• Annabelle Robertson |
  • July 03, 2007 |
  • comments
July 2007
License to Wed a Bad Endorsement for Marriage

License to Wed only gets more ridiculous as the minutes tick by, leaving you wonder why a film so bad would be green-lighted in the first place. It’s also a horrible endorsement for marriage and ministers alike, as neither are portrayed in a flattering light.

 
Transformers Goes for Style over Substance

Transformers proves yet again that a movie needs just a little bit more that mind-numbing special effects to be any good. Lack of substance, however, will not prevent this movie from making the studio a big pile of cash this summer.

 
Stars Can’t Salvage a Long Evening at the Movies

Late in Evening, the protagonist, Ann (Vanessa Redgrave), is reunited on her deathbed with her old friend Lila (Meryl Streep). The opportunity to see two of the greatest actresses ever in the same scene should justify the price of admission. Save your money.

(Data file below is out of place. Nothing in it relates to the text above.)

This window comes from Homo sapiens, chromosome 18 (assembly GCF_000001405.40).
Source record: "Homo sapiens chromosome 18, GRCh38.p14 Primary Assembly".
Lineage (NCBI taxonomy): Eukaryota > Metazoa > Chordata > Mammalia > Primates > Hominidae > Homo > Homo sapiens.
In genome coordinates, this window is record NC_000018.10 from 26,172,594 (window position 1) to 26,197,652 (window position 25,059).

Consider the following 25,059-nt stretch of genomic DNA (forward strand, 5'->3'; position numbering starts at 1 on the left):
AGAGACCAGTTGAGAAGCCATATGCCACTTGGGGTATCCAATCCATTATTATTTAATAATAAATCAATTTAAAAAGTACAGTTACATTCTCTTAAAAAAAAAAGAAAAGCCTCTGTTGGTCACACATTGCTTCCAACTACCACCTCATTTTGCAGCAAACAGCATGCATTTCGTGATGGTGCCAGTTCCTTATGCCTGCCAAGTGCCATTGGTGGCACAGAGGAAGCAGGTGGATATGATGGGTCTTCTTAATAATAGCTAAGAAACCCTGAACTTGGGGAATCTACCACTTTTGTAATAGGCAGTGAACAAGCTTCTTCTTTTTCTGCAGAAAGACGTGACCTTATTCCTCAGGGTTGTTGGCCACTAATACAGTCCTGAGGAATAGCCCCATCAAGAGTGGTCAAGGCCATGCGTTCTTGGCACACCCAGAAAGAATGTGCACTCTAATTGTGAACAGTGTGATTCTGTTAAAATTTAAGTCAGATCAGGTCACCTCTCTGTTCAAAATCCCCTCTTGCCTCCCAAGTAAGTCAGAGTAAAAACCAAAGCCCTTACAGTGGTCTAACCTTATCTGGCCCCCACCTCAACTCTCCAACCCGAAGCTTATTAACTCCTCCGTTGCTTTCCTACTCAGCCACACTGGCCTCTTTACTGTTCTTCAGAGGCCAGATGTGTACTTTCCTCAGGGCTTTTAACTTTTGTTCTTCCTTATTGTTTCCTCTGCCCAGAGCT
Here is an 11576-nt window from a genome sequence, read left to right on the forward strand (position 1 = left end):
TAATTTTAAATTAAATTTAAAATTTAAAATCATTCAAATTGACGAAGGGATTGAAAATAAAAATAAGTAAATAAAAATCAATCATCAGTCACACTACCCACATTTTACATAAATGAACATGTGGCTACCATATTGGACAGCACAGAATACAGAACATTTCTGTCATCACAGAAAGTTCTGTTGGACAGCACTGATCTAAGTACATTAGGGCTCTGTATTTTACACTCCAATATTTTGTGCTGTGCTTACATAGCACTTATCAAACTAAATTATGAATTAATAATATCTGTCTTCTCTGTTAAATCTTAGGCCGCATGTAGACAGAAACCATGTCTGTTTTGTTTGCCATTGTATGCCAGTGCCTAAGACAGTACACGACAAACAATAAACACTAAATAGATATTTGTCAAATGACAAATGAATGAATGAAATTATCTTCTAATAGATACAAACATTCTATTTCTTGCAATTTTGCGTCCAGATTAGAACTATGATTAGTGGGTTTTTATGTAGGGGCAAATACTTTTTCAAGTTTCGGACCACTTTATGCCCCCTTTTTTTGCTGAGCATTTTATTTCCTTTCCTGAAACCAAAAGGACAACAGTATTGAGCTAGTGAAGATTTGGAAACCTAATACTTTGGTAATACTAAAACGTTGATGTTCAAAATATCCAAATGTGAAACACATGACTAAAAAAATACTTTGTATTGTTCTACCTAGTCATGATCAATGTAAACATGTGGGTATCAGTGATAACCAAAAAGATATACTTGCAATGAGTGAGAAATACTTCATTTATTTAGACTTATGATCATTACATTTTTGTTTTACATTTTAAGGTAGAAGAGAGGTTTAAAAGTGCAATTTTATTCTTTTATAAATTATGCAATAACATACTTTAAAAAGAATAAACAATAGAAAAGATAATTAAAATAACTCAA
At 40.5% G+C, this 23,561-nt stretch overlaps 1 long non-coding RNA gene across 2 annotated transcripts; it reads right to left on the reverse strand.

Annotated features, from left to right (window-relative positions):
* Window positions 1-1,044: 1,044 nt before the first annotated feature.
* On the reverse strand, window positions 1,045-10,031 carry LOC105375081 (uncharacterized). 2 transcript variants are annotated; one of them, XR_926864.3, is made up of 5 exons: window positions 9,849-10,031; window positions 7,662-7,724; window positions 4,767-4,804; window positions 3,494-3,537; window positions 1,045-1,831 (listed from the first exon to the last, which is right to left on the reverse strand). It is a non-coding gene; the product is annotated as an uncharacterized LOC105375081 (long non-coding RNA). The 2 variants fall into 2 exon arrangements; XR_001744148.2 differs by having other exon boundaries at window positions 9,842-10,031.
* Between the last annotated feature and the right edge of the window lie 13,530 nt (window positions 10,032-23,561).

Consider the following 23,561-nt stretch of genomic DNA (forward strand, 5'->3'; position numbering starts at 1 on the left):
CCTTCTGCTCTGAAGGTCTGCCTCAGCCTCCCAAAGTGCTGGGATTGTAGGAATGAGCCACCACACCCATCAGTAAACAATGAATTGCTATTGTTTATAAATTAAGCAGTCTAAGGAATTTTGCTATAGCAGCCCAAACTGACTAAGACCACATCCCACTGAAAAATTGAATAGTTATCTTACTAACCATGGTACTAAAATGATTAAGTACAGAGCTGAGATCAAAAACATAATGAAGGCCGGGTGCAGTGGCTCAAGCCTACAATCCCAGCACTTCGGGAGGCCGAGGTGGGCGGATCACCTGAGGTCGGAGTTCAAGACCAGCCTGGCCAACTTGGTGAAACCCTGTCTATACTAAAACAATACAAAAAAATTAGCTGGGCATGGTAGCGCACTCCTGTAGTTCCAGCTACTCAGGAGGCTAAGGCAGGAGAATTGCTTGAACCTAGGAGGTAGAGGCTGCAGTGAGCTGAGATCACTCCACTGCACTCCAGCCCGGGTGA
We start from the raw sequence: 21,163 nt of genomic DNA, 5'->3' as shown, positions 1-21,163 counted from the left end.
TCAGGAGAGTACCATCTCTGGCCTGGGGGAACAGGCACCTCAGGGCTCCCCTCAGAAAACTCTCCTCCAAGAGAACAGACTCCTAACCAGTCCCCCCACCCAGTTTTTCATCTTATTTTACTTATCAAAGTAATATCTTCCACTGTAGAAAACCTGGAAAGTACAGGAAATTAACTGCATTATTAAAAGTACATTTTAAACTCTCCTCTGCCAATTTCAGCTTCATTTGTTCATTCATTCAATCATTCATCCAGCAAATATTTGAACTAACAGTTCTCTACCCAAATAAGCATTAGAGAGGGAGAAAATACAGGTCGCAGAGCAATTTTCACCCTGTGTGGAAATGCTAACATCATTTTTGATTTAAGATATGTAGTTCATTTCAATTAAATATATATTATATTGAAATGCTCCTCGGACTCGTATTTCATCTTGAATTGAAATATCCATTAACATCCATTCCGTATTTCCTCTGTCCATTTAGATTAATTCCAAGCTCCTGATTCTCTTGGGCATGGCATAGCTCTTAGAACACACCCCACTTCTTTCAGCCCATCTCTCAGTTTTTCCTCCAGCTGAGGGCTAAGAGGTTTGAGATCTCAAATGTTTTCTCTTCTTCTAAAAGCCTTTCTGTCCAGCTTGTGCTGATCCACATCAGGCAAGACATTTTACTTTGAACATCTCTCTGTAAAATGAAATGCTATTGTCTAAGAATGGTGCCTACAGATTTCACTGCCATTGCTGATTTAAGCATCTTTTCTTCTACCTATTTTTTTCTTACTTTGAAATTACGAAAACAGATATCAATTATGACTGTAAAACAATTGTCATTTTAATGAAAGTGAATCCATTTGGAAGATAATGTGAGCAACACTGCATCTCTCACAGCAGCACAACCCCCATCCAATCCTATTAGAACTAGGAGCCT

June 2007
Coach's Example Makes the Difference in Cheer

Before Hoop Dreams, before Glory Road, there was Something to Cheer About. What a shame we don’t have more mentors like Coach Crowe instilling values in today’s basketball players.

  • Annabelle Robertson |
  • June 29, 2007 |
  • comments
 
Ratatouille an Unexpected Delight for Kids and Adults

Armed with loads of life lessons (and thankfully, not presented in a cloying, heavy-handed manner) and a clever script, Ratatouille has all the right ingredients to delight—even if resourceful rats aren’t usually your speed.

 
Willis Shines in Frivolous Live Free or Die Hard